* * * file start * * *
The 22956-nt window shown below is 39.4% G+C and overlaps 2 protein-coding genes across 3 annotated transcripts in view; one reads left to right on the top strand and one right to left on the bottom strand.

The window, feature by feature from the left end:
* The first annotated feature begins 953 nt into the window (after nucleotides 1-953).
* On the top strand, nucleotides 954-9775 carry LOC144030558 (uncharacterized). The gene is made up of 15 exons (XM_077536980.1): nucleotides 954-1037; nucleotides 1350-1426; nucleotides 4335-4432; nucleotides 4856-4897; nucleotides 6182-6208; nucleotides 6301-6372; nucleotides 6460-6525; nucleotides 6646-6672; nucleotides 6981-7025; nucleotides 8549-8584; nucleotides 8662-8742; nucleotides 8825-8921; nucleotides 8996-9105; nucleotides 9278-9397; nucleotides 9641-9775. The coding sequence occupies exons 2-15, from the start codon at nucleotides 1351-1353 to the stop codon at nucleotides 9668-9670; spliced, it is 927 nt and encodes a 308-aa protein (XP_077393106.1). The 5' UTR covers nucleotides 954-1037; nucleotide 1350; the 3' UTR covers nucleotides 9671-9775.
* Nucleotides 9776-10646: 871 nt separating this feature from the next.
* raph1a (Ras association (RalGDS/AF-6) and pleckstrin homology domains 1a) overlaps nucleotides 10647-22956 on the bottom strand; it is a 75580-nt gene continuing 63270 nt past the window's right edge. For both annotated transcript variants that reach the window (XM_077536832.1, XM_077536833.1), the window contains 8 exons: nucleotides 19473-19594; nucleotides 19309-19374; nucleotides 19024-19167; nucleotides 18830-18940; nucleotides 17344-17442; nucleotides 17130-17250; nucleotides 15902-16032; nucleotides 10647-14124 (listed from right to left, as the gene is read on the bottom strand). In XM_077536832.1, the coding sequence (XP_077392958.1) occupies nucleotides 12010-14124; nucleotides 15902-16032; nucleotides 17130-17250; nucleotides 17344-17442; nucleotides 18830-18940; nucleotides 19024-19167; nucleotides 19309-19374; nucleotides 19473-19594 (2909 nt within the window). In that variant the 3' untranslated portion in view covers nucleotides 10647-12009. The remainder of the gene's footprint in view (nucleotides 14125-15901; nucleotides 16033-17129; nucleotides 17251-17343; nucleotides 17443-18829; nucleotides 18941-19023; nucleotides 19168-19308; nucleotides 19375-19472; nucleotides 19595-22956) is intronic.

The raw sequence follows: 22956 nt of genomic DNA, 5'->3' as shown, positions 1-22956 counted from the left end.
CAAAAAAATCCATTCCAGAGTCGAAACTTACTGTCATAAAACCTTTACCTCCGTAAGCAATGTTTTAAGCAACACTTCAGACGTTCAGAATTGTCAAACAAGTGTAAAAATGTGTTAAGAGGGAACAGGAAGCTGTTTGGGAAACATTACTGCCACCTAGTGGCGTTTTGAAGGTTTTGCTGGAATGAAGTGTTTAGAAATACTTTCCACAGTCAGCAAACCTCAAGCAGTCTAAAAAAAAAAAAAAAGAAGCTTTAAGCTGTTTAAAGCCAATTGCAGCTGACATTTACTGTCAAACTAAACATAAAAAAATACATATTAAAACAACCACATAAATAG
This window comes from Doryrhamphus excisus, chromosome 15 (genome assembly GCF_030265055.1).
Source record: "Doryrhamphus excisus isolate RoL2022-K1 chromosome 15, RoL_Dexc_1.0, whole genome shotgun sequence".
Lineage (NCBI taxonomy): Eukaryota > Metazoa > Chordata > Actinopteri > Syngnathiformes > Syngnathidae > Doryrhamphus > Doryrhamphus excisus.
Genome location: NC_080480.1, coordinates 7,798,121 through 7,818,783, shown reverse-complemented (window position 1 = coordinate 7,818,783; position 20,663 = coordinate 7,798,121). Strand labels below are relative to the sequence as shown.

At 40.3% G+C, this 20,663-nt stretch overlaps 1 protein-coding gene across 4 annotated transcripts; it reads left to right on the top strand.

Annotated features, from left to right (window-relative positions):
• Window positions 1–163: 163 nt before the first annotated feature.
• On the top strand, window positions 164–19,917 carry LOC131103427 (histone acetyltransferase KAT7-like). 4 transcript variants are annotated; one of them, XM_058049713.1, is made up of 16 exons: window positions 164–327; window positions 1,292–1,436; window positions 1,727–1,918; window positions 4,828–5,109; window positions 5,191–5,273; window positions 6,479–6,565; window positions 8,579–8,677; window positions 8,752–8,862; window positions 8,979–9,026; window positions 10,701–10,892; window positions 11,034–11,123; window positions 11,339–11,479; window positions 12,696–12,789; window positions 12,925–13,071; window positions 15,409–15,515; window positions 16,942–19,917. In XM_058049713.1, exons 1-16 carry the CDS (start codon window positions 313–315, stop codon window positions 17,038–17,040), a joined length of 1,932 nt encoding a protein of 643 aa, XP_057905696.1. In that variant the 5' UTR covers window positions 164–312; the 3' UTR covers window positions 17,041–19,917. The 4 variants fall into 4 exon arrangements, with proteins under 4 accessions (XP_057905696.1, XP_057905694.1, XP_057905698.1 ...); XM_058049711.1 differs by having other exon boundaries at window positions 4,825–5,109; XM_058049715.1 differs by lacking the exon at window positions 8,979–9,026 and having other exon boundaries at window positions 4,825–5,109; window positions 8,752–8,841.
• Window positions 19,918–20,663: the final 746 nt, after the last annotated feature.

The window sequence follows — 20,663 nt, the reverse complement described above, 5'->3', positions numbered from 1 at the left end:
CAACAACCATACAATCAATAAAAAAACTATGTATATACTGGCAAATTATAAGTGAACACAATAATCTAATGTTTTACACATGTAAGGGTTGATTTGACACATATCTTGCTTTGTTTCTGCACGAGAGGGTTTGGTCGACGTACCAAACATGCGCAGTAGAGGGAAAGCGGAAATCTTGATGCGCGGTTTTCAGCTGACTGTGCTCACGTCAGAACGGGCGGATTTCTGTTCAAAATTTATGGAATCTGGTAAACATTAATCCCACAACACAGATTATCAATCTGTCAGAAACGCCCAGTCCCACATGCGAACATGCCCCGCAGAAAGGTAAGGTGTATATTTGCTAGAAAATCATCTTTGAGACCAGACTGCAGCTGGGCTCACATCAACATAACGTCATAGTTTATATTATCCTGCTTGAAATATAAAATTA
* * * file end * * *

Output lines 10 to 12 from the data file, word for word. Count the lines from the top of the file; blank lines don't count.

Source record: "Doryrhamphus excisus isolate RoL2022-K1 chromosome 15, RoL_Dexc_1.0, whole genome shotgun sequence".
Lineage (NCBI taxonomy): Eukaryota > Metazoa > Chordata > Actinopteri > Syngnathiformes > Syngnathidae > Doryrhamphus > Doryrhamphus excisus.
Genome location: NC_080480.1, coordinates 7,798,121 through 7,818,783, shown reverse-complemented (window position 1 = coordinate 7,818,783; position 20,663 = coordinate 7,798,121). Strand labels below are relative to the sequence as shown.